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Hong Kong Flora

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More or less across the street from Hong Kong Park is the Botanical Garden and Zoo.  The gibbons and lemurs in the zoo provided some entertainment, but my camera wasn’t up to catching them in the distance and the shade, so here I focus on the flora rather than the fauna.  I enjoyed the color but didn’t try to learn the names.  After all, none of these will grow where I live, 10 degrees latitude north and 4000 feet higher above sea level.

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An interesting aspect of Hong Kong is the way they cope with the steep slopes.  Here is an example of one such area, concrete holding the dirt in place except for small circles for plants to grow out of.  These slopes are identified by a numbering system so that problems can be tracked and corrected.slope garden

In another part of the garden, this tree seemed almost to have posed for me:

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The botanical garden has many different sections, one of which is a bamboo garden.

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Here are a few more flowers from another park in the city.

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Questions of Scale

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Apache Plume (Fallugia paradoxa, a member of the rose family) has been in bloom in our area recently.  I first learned about Apache Plume in a nature guide at Dripping Springs, a BLM recreation area in the Organ Mountains.  Nothing was in bloom at the time; I could not guess which plant beside the trail the guide referred to.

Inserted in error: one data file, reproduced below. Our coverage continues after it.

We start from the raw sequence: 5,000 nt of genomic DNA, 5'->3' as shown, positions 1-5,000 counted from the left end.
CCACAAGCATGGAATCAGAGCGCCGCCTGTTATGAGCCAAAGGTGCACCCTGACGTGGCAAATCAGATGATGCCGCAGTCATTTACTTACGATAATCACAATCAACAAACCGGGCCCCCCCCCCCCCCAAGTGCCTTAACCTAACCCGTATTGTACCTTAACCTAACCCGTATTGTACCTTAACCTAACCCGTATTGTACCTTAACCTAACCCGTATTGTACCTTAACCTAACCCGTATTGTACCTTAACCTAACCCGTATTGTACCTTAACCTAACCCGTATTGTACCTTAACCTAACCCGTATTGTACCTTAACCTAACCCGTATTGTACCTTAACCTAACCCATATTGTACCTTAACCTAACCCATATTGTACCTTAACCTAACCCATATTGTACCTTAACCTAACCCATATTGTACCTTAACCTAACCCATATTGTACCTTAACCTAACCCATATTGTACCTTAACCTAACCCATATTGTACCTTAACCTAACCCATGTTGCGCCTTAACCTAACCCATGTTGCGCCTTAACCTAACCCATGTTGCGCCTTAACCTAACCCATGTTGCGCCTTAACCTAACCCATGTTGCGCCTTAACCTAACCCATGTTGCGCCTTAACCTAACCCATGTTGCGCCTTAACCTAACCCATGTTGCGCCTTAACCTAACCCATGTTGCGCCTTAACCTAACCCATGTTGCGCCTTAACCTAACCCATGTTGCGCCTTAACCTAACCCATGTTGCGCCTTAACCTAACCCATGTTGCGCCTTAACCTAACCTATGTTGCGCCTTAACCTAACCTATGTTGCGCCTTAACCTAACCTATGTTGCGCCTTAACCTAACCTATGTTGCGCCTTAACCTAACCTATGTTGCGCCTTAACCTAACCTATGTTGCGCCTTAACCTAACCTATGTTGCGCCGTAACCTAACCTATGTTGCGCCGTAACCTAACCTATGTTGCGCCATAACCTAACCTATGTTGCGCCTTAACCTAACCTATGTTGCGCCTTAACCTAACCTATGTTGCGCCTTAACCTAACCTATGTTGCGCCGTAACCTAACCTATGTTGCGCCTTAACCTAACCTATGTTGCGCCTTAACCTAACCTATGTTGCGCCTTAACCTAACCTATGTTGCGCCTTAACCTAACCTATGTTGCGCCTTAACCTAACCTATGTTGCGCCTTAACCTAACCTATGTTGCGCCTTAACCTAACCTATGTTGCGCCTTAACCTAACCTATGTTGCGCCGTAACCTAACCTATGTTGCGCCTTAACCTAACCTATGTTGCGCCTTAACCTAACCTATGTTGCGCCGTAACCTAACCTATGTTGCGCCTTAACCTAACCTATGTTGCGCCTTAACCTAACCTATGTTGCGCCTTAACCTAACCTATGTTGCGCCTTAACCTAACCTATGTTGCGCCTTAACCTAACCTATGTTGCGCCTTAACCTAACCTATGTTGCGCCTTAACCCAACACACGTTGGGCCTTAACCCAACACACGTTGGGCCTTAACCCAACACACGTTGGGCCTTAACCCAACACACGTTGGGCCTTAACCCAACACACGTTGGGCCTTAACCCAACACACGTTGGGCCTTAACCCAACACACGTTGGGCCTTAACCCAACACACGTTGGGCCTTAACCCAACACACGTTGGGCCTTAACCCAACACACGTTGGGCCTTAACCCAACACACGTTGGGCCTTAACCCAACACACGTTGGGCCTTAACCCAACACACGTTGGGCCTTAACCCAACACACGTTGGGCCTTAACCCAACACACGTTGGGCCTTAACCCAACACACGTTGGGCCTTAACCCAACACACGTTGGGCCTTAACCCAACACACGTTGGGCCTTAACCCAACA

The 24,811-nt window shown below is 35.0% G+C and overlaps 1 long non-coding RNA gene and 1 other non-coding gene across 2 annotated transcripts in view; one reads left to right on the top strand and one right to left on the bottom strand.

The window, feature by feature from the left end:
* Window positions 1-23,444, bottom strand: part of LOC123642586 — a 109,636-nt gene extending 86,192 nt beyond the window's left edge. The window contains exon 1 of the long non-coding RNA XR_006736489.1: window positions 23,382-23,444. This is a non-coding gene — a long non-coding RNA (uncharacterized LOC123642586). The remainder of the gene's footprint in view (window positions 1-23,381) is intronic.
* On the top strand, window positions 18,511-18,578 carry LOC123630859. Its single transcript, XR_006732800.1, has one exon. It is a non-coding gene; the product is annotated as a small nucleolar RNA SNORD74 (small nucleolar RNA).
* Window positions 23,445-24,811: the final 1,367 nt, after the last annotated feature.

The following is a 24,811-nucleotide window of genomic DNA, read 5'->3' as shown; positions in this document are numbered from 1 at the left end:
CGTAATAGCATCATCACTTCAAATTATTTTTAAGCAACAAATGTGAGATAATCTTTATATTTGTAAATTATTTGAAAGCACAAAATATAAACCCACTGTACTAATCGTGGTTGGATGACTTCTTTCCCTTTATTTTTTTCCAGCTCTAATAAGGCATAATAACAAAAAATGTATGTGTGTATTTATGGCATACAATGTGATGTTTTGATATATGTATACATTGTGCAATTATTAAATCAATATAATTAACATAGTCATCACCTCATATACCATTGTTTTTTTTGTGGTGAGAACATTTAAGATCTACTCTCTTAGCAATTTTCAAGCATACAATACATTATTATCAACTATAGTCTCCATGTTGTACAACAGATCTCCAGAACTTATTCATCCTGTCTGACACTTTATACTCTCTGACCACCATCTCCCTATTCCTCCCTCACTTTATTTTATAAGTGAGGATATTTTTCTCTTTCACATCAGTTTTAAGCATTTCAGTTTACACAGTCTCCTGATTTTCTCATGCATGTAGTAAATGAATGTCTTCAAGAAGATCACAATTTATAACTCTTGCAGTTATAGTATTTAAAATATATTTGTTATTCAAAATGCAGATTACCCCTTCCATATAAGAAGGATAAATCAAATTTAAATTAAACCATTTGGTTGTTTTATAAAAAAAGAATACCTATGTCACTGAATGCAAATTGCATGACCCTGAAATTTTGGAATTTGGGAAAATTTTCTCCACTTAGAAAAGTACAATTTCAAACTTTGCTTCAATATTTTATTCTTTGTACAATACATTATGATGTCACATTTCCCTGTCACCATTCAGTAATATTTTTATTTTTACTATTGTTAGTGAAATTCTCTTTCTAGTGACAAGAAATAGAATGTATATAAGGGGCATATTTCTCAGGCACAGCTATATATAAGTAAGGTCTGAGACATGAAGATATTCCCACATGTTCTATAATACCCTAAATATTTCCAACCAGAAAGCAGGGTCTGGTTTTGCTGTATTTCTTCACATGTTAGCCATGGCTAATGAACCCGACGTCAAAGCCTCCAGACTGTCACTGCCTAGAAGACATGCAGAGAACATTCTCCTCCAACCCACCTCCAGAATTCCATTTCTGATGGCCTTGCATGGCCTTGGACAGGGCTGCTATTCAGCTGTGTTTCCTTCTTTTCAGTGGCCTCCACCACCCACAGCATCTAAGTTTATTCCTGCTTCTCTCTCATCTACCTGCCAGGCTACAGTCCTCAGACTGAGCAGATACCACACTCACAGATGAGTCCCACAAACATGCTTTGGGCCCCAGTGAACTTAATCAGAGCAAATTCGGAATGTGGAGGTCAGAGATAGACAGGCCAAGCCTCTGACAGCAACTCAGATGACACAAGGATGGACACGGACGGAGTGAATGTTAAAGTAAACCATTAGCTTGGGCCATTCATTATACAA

Reading that the plant was named for the seed plumes, which look like Apache war bonnets, I pictured something grand.  It was at first a disappointment to discover that the five-petalled white flowers are about 1 ½ inches across.  The seed heads are pink plumes of about the same size.  The pink soon turns brown and the seeds are blown away by the wind.  The plant is beautiful in bloom, in the seed stage or, as here, at half and half.  The season is short: for most of the year all one sees are the small clustered leaves on an often straggly plant.

Who first saw a war bonnet in this small, delicate shape?  Was it someone for whom raids by Native tribes were a real and present danger?  Was it someone who recalled such raids as recent and treasured history?

To see the large in the small requires a certain kind of creativity, a talent for comparison across difference.  To see the small in the large may be an even rarer gift―or perhaps it simply is not mine.  The ability to see similarities in things of different scale is the way of metaphor, an important tool for poets and others who seek to see things in fresh ways.

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